"Milling in laboratories is more than just the simple transformation of grain into flour." By saying that, we wish to emphasize the fact that there is a great wealth of information to use during this operation. Moreover, one must use the right equipment.
The current trend in gluten-free products has highlighted one thing: many consumers do not have a clear idea of what gluten is. We sometimes forget that wheat gluten is, in particular, that which permits the production of crusty or crunchy, leavened products such as breads, brioches, and croissants-not so bad after all.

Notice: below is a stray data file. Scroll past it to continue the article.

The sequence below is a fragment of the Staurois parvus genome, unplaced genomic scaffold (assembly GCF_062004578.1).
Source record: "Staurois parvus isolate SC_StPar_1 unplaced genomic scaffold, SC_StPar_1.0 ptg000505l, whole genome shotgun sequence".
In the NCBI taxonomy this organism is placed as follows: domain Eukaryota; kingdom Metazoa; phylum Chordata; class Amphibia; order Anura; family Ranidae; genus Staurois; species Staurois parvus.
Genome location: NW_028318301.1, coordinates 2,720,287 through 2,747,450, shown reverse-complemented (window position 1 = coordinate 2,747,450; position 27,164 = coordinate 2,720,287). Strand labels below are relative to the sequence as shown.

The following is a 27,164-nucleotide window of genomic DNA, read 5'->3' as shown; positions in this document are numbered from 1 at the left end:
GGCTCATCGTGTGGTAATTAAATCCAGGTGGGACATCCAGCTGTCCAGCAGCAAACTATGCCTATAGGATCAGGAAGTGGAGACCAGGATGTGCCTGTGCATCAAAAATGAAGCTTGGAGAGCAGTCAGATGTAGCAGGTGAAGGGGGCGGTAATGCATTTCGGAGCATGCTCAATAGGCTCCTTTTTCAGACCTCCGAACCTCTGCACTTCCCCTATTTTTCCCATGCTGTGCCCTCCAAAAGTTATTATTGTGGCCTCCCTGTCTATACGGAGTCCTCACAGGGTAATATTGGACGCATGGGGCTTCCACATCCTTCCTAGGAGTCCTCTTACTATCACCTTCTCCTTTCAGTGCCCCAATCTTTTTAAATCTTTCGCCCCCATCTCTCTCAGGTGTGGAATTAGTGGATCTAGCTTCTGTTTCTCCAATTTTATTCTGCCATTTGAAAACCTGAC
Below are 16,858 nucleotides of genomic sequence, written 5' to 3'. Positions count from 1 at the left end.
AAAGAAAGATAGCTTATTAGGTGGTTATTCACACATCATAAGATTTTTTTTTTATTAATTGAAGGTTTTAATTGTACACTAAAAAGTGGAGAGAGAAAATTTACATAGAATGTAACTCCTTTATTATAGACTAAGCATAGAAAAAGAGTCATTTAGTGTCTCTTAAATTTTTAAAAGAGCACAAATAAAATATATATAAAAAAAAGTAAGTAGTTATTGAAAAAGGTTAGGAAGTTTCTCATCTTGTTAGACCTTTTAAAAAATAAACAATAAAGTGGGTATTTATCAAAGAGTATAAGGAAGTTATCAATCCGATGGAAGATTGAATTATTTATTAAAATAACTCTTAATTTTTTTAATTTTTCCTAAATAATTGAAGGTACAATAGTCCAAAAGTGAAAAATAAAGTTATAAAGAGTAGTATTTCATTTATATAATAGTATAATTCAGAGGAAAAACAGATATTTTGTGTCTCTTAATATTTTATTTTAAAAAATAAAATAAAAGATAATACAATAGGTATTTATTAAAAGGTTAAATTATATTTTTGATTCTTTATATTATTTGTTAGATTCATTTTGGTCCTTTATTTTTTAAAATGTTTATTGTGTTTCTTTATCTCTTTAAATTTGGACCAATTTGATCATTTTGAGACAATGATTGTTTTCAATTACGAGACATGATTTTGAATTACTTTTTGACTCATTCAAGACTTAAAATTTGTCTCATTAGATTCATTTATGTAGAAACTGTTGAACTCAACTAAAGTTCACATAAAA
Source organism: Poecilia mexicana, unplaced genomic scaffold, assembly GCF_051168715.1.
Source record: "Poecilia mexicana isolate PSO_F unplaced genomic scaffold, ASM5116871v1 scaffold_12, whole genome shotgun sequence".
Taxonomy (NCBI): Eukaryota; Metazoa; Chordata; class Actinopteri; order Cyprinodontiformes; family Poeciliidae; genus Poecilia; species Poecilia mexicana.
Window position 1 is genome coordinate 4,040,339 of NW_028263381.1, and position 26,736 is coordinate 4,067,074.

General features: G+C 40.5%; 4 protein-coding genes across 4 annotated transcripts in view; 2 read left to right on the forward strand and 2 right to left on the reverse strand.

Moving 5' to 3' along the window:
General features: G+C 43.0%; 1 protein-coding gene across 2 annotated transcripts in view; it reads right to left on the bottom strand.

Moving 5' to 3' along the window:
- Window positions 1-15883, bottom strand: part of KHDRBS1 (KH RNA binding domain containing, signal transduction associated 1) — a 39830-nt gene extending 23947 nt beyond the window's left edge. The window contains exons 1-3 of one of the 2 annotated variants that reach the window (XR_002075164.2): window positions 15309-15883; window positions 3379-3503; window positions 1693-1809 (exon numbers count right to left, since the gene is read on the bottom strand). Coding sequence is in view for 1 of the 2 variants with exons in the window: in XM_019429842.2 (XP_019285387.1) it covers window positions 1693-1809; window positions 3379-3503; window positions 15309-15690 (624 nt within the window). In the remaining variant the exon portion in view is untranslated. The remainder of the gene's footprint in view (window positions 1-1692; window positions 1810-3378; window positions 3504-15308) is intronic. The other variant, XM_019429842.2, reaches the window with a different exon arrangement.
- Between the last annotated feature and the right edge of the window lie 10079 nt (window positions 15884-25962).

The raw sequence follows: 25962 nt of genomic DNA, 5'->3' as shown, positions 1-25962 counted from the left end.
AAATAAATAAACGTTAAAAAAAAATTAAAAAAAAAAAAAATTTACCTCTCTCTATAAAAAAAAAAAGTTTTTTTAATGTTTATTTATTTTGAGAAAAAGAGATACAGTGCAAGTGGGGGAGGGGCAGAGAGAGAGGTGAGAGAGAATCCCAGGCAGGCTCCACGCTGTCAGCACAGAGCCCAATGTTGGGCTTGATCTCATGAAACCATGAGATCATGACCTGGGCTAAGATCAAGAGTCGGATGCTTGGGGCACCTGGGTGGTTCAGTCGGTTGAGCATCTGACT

There are many ways to measure the quality of flour. We can analyze its composition (protein, humidity, etc.), measure a specific component (gluten, starch, etc.) or even, and in order to more closely test the conditions of use, analyze the dough.
There are a number of standardization organizations, whether international (ISO, CEN, AACC, ICC, etc.) or national (Afnor, GOST, IRAM, GT, etc.), but what actually are standards? What are they used for?
Properly preparing wheat for milling is as important in the plant as it is in the laboratory. Preparing wheat for milling involves two main actions: cleaning the grain and tempering the grain before milling.
How does a mill work today? Remember that these are real factories which are very precise and inevitably quite different from one another. Nevertheless, they must all follow the main principles which we'll present here...